Escaping a zombie-invested city isn’t easy especially when a giant hulking monster is out to destroy you and your friends! Resident Evil 3 remake is a modern retelling of the survival horror game Resident Evil 3: Nemesis developed by Capcom and released on the PlayStation in 1999. The remake was released on modern consoles and PC this year and has many of the same characters, but it has a very different combat style, more advanced controls, and even story beats have changed. The remake is much more action oriented than previous games in the franchise, but Capcom made sure to include great accessibility features for disabled gamers.

For transparency’s sake, I played the PC version of Resident Evil 3 remake. At its core, this is an atmospheric survival horror game, but both the original and RE3 remake have much more involved combat than other games in the series. It’s for this reason I chose to play the PC version, because PC games tend to have more customizable options for disabled gamers. Accompanying the added combat is a designated dodge button, enemies that regenerate, and a greater need for quick aiming movements. There are a few steps backwards when it comes to accessibility in the remake, but there’s also a lot of improvement.

The original’s controls required pressing many buttons on the controller at any given time. The directional pad and left control stick could be used interchangeably, but there were designated buttons to run, dodge, attack, and access the map. The trigger buttons were used for aiming and accessing the map. Certain inputs like dodge and aim even needed to be held down while moving the control stick to be effective. RE3 remake also requires many button inputs during combat, but it has a leg up on the original by offering full controller customization. Additionally, this time around you can choose between holds and toggles for running and action prompts. When fighting zombies in RE3 remake you are prompted to press or hold a button when grabbed. Unfortunately, you will always be bitten even if you input successfully in time. I believe the prompt is there to lessen health loss, but if you’re grabbed, you still get hurt no matter what. Compare this to the original where tapping a button repeatedly knocks zombies away when they grab you. It takes more physical effort, but you do have a fighting chance. Aim assist is available in both the original and in RE3 remake. Aim assist is essential for anyone with fine-motor impairments like myself, and without it I wouldn’t be able to fight any enemies. It’s worth noting that in the original game you had to manually turn on aim assist in the options menu, while in RE3 remake it is on automatically as long as you’re playing on assisted mode.

Speaking of difficulty modes, RE3 remake has three to choose from in the options menu: assisted, standard, and hardcore. In addition to aim assist being on by default in assisted mode, it has regenerating health, enemies are weaker, ammo is plentiful, and you start the game with an assault rifle. In the original, you have the option to try easy mode or hard mode. Easy mode starts you off with a machine gun that has infinite ammo. Also, the first save room you encounter has a shotgun, a magnum, and a handgun with plenty of ammo for all three weapons. Still, even with these perks the original was known for having randomly generated enemies and puzzles. There were also numerous timed puzzles that could be difficult for gamers with fine-motor impairments. Although there are many enemies in RE3 remake, they’re are on a set spawning schedule, and none are randomized. This brings me to Nemesis, a giant bipedal creature that chases you endlessly throughout the game. In the original, Nemesis was a very dangerous enemy that could find you in random places, and if you didn’t have the right weapon, he could take you out very easily. In RE3 remake, he is still dangerous despite the exclusion of the random encounters of the original. Just like all the other enemies, he operates on a programmed schedule, and with a well-timed grenade or rocket launcher blast he is easily subdued.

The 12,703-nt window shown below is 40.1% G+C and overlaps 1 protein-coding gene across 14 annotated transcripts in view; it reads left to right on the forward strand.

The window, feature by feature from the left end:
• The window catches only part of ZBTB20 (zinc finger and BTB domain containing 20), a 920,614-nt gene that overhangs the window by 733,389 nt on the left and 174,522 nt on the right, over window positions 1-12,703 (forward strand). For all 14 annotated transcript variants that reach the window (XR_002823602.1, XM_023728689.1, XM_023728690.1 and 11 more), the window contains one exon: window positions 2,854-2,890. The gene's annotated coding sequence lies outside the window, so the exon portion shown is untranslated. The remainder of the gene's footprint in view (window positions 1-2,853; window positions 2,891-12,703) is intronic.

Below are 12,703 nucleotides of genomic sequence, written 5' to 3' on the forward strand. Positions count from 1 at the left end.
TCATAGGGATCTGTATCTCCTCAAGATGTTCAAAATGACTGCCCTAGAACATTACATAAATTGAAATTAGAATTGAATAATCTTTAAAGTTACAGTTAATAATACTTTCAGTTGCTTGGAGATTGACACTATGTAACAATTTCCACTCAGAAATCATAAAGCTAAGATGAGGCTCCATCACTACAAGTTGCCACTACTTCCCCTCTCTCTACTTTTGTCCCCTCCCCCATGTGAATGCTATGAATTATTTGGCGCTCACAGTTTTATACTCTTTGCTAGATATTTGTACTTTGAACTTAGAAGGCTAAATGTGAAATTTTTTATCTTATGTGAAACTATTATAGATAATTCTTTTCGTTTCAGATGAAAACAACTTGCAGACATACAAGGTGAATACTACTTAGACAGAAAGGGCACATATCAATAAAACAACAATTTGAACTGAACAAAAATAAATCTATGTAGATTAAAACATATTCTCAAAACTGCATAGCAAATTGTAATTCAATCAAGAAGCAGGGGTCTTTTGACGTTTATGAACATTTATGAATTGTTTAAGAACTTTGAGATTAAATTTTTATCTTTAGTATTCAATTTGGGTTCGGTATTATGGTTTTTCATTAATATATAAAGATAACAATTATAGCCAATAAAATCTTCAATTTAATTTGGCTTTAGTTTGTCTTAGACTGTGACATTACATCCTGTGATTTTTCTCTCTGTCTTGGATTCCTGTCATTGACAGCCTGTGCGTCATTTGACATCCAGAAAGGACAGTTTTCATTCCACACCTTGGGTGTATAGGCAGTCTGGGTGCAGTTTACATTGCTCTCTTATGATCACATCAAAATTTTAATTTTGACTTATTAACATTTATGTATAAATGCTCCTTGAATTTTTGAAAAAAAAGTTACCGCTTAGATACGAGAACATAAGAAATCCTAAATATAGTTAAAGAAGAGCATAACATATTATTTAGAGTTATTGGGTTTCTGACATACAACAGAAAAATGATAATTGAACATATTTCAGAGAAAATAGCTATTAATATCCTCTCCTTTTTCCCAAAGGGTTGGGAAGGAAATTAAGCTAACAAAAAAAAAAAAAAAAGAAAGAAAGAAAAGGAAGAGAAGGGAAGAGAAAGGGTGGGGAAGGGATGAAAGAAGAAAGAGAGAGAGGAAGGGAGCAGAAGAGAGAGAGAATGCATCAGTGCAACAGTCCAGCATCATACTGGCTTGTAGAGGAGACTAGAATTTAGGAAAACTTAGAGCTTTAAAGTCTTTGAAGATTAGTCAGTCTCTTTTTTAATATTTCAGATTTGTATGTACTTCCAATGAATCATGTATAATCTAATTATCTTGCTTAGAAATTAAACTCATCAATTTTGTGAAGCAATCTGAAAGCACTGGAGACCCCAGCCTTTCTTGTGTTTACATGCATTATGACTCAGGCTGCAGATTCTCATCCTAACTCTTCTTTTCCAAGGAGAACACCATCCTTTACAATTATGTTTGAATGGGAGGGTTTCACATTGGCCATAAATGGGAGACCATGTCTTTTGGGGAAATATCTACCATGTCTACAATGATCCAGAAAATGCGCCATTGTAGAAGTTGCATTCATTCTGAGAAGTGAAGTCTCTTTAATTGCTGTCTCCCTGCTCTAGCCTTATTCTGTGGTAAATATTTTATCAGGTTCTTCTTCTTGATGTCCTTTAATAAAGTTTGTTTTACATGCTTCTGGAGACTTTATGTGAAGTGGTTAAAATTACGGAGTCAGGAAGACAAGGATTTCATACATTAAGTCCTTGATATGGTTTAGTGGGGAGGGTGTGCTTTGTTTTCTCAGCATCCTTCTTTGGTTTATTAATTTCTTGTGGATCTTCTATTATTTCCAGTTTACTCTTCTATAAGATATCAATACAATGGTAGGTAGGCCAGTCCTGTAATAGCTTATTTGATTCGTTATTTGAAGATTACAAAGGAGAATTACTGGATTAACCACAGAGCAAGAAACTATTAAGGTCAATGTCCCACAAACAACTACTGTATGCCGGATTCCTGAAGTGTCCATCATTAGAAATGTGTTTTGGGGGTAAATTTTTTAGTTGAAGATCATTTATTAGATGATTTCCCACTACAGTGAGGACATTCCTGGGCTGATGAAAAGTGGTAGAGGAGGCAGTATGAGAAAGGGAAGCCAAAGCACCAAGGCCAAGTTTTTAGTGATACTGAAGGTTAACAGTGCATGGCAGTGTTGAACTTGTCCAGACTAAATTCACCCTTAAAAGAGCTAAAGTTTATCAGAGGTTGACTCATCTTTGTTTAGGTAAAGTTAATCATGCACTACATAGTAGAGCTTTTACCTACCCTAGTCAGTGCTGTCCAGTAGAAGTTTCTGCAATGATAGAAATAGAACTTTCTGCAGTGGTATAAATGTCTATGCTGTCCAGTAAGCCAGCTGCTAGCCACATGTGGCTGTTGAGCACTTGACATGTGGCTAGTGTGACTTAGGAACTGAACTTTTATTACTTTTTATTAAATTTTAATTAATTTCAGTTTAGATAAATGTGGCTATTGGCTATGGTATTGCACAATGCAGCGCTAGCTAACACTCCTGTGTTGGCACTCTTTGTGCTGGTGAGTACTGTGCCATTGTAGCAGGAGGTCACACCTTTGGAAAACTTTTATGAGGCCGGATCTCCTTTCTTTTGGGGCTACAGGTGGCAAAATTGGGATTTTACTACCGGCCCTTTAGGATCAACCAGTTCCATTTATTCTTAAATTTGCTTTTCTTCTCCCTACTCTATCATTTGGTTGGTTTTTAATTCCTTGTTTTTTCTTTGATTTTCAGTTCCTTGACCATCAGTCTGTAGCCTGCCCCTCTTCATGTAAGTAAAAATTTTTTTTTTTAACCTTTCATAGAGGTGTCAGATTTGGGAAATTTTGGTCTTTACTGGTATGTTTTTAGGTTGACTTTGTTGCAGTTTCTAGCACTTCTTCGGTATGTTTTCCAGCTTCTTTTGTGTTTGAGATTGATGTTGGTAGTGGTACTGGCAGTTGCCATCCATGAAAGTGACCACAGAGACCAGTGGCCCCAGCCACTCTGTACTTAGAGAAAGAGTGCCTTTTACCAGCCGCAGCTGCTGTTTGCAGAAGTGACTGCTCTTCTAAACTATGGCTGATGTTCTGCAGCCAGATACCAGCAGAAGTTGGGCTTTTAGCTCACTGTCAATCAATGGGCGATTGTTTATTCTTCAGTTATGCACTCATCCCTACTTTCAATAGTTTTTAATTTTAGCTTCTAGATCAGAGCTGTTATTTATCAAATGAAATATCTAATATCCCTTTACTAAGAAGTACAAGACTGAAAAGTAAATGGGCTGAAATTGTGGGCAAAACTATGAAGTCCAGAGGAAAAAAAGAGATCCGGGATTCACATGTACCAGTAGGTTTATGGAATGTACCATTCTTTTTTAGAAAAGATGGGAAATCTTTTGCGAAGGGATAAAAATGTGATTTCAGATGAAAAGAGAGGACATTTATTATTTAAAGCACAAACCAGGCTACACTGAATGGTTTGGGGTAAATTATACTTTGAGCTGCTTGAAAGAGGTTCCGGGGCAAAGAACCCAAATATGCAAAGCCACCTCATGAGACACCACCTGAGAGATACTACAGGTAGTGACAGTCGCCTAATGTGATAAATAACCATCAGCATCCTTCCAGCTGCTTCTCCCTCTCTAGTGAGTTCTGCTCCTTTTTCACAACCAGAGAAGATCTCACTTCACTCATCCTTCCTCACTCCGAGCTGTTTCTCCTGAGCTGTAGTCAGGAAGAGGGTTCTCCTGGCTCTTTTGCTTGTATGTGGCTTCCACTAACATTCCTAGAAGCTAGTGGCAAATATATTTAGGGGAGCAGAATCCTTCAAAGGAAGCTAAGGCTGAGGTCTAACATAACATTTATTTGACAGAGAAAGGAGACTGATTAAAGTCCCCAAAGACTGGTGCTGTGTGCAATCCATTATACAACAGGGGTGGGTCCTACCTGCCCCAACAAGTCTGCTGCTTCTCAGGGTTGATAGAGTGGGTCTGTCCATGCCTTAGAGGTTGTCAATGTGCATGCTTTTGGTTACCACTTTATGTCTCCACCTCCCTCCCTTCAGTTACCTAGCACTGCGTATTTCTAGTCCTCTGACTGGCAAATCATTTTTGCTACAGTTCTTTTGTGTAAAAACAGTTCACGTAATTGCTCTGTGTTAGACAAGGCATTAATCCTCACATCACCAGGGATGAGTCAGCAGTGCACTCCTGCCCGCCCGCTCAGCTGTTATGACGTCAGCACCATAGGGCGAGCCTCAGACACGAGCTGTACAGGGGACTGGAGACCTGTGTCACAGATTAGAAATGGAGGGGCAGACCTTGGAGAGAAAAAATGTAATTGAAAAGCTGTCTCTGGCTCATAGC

As far as options for gamers with visual impairments are concerned, RE3 remake has many. There’s a brightness slider that’s very helpful for dark parts of the game, especially the city portion. If the camera’s field of view is too close to the main character, you can pan it back if you’d like. If the screen is too cluttered, you can turn off the HUD, and tutorial pop-ups can be turned off in the options menu. For colorblind players, there’s a new option to change the color of the aiming reticle. For gamers with hearing impairments, you can customize the individual sound levels in RE3 remake, including sound effects, dialogue, and music. You can change the voice-over language, and there are subtitles available. Although the original let you change the individual volume levels, there were no subtitles whatsoever. Deaf players were out of luck if they wanted to experience the story in the original game. Thankfully, RE3 remake has easily readable subtitles that are very consistent even during combat.

There is a lot of zombie action in both the original and RE3 remake. Still, the Remake improved on many aspects of the original game, especially when it comes to accessibility. Gamers with fine-motor impairments have an assisted mode with aim assist and easier enemies. Deaf players actually have reliable subtitles unlike in the original. Although relatively limited, I’m always impressed with Capcom’s colorblind options, in this case the ability to change the aiming reticle’s color. I’ve seen this option in many of their previous games, so it’s great to see that it’s a mainstay. RE3 remake has some tough moments, but there are enough accessibility options for disabled gamers to easily access this modern take on a classic horror game.

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